The reasoning of declaration by "Bank of Namibia" is based on the Namibian "banking institution act" of 1998, in that only a "bank" can accept deposits, and otherwise store money for people, and TVI Express, obviously is NOT a bank, so the eWallet is illegal banking. From a news report: "The law prohibits the taking of money from public by holding out prospect to new participants that they will be rewarded and that they can also obtain the right to further recruit and receive benefits in whatever form."
You can read the law itself here: http://www.bon.com.na/content/TopLevelItems/LawReg/Acts/Banking Institutions Act, 1998.pdf
So what *does* the law say?
Purpose: To consolidate and amend the laws relating to banking institutions; to provide for the
authorisation of a person to conduct business as a banking institution, and for the control, supervision and regulation of banking institutions; to protect the interests of persons making deposits with banking institutions; to provide for the winding-up or judicial management of banking institutions and for the cancellation of authorisations; and to provide for matters incidental thereto.
Prohibition on conducting of banking business by unauthorised persons
5. (1) No person shall –
(a) Conduct banking business;
(b) receive, accept or take a deposit;
(c) by any means, including advertising or soliciting, procure or attempt to procure a deposit;
(d) pretend to be a banking institution; or
(e) subject to subsection (2), use the expression “bank” or “banking institution”, or any other expression, name, title or symbol indicating or calculated to create the impression that the person is conducting, or is authorised to conduct, business as a banking institution,
So the main question here is... can TVI Express eWallet be considered some sort of a "deposit" and "withdrawal" instrument, and thus, bank function?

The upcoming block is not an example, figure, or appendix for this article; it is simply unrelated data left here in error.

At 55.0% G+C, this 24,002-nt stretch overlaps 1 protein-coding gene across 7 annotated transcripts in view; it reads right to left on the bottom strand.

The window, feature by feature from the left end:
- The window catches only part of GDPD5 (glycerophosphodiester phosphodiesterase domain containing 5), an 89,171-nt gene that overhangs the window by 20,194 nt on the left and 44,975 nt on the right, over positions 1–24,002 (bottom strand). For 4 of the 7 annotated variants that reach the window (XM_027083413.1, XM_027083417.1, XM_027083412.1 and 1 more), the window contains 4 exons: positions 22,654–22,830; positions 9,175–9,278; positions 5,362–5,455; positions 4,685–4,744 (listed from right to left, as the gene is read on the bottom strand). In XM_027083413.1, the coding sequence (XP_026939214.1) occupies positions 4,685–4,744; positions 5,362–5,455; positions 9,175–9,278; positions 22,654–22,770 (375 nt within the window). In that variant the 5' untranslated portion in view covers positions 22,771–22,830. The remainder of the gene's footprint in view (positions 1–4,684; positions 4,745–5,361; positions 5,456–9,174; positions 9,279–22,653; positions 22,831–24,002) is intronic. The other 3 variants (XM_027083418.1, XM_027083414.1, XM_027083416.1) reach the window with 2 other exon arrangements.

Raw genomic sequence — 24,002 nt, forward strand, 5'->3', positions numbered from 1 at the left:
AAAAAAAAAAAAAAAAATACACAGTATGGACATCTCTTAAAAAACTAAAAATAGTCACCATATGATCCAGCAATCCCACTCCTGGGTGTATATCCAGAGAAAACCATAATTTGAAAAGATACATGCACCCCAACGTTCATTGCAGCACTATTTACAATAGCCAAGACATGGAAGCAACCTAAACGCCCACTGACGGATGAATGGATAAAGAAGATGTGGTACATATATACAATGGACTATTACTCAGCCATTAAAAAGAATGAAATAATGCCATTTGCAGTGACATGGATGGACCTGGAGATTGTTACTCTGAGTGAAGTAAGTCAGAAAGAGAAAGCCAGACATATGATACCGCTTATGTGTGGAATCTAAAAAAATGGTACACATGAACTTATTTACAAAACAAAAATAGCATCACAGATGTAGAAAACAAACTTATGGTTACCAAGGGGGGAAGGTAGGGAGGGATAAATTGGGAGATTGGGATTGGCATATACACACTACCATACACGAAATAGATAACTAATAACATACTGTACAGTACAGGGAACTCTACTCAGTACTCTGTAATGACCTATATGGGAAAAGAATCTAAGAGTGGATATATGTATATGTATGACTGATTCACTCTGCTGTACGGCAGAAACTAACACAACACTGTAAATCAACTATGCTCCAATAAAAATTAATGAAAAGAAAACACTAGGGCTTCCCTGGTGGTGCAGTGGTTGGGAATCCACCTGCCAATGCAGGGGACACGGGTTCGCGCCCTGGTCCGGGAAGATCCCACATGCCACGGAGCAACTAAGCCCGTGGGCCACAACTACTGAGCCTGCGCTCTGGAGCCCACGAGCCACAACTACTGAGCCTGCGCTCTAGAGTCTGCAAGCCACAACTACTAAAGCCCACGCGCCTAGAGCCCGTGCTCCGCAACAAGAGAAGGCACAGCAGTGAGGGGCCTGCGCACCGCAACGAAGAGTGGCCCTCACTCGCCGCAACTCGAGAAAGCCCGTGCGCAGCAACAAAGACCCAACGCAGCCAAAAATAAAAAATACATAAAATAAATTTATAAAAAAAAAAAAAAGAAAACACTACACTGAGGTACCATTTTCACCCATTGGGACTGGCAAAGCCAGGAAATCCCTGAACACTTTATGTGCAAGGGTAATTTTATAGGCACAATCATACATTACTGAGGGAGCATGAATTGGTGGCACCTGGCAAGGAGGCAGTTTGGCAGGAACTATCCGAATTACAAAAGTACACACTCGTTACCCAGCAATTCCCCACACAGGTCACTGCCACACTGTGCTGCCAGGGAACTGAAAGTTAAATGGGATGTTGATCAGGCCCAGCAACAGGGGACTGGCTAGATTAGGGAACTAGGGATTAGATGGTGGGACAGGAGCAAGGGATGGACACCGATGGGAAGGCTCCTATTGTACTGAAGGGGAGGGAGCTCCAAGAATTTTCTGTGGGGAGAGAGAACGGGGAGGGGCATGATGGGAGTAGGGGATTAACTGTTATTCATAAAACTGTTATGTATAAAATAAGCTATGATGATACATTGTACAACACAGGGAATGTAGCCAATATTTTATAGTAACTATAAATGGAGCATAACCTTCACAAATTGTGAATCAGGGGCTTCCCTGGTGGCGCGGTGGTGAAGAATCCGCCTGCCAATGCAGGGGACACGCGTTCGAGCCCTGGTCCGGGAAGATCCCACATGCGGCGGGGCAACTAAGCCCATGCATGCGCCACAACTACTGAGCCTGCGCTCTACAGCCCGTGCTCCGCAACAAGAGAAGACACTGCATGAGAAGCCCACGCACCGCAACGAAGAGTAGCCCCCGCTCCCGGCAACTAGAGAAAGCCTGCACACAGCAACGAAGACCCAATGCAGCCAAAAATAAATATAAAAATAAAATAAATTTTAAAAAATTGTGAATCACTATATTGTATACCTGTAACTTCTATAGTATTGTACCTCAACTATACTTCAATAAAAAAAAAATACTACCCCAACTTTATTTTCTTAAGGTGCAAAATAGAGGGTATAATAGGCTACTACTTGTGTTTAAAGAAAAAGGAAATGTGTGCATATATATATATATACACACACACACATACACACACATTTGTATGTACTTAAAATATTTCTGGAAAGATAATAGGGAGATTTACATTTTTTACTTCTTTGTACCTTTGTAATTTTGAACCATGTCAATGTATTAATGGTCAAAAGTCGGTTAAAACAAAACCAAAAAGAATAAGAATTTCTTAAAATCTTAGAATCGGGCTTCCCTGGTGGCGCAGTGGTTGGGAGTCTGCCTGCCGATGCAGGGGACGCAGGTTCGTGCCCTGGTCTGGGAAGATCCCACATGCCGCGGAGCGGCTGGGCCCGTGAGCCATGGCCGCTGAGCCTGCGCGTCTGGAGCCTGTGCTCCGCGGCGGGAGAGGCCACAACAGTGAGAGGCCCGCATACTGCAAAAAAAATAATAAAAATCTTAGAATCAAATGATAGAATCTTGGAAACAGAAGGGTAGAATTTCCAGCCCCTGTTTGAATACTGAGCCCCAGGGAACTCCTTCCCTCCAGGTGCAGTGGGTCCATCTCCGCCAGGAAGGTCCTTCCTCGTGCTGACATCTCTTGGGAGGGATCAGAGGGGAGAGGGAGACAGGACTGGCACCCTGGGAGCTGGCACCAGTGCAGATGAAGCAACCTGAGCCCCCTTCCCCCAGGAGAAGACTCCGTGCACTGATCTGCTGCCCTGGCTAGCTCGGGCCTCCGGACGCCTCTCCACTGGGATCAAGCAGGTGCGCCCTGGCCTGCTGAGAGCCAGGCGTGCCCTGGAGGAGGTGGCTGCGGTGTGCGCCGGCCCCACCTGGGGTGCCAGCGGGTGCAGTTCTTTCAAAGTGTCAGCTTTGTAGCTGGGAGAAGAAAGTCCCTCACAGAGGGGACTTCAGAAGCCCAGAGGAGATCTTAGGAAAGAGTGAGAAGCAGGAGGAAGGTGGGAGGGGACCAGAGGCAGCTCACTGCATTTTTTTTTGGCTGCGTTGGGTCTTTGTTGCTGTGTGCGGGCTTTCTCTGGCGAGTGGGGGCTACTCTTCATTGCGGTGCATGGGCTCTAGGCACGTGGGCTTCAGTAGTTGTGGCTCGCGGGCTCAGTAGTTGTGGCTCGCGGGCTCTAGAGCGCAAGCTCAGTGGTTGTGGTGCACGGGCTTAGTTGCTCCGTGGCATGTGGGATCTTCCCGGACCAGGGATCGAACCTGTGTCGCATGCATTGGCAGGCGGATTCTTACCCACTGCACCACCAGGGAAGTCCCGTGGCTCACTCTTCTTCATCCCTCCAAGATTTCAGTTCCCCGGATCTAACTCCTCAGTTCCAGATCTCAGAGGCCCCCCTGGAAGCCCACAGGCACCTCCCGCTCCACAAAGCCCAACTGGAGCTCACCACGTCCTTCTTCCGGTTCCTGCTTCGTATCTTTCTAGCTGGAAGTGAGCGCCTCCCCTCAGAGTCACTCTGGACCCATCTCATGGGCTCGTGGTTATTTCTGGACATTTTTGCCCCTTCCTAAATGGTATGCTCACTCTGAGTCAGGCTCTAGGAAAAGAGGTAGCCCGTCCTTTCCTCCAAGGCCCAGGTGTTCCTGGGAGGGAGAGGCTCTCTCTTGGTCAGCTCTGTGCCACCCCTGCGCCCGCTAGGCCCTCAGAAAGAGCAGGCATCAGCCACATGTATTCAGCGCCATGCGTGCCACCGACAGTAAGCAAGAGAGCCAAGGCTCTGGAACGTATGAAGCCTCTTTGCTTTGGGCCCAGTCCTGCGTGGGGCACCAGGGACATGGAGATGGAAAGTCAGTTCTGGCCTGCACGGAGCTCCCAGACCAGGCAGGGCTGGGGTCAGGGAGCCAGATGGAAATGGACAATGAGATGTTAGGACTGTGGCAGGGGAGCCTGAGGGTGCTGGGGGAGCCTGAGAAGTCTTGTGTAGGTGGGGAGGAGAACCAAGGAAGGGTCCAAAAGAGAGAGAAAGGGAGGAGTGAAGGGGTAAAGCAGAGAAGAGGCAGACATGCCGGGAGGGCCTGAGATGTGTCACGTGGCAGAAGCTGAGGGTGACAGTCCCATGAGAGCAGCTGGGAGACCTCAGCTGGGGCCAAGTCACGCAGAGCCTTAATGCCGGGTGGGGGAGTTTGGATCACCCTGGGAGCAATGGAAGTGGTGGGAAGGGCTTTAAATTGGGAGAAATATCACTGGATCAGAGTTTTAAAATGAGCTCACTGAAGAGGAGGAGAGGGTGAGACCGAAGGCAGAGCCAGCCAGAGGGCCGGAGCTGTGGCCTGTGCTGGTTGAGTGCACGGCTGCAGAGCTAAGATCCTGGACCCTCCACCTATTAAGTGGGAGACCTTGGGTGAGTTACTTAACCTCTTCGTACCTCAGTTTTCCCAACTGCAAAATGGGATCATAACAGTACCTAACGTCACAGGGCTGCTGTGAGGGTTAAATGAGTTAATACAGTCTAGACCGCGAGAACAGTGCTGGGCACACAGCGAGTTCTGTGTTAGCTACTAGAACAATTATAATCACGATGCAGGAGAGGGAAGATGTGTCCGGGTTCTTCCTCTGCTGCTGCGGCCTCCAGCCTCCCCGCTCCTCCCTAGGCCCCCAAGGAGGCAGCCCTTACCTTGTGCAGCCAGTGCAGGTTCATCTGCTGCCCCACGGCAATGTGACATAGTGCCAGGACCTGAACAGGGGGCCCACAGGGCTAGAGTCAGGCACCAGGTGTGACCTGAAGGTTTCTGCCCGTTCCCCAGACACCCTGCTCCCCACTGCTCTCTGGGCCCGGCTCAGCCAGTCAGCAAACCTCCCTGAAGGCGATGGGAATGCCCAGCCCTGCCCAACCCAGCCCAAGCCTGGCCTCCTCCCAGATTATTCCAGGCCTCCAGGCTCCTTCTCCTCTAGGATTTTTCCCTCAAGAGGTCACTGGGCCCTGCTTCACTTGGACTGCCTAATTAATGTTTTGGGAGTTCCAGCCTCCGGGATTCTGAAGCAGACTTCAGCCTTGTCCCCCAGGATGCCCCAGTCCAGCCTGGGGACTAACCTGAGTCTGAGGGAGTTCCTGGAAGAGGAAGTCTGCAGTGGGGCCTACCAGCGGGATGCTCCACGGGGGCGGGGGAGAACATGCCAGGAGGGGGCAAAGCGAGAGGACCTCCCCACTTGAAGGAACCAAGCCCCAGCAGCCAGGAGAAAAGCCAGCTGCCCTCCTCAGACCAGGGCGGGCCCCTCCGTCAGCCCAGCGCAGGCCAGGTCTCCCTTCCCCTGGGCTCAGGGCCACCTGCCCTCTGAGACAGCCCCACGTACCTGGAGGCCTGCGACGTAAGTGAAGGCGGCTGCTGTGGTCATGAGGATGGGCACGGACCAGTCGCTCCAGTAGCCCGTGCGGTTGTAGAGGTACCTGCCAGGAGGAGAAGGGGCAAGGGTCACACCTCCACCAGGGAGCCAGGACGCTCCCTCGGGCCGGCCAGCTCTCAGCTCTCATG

I actually raised this question several months ago... TVI Express is clearly NOT a banking institution, so how is an eWallet legal at all? All "department store" and "gas station" cards are actually issued in partnership with a bank, at least in the US. The idea that a company can just HOLD some people's money to be paid out "on demand" is just... outrageous.
On the other hand, the Namibian local position in interesting... Apparently they are taking the position that the N$2500 payment is for membership, not a "deposit".
Problem with that argument is the $500 / $10000 payout is earned through recruiting, and put into eWallet. If eWallet is considered a "banking practice", then TVI Express is indeed conducting "banking business" without authorization, and therefore illegal. However, if there is no 'deposit' from the public, just from the company, can it still be considered "banking practice"?
What's even more interesting... New Era / AllAfrica reports that Bank of Namibia had previously called for comments from TVI Express members in Namibia on October 27th, but nobody showed up. So Bank of Namibia went ahead and declared TVI Express a scam.
"The first meeting was scheduled for October 27 but no TVI Express representatives pitched up."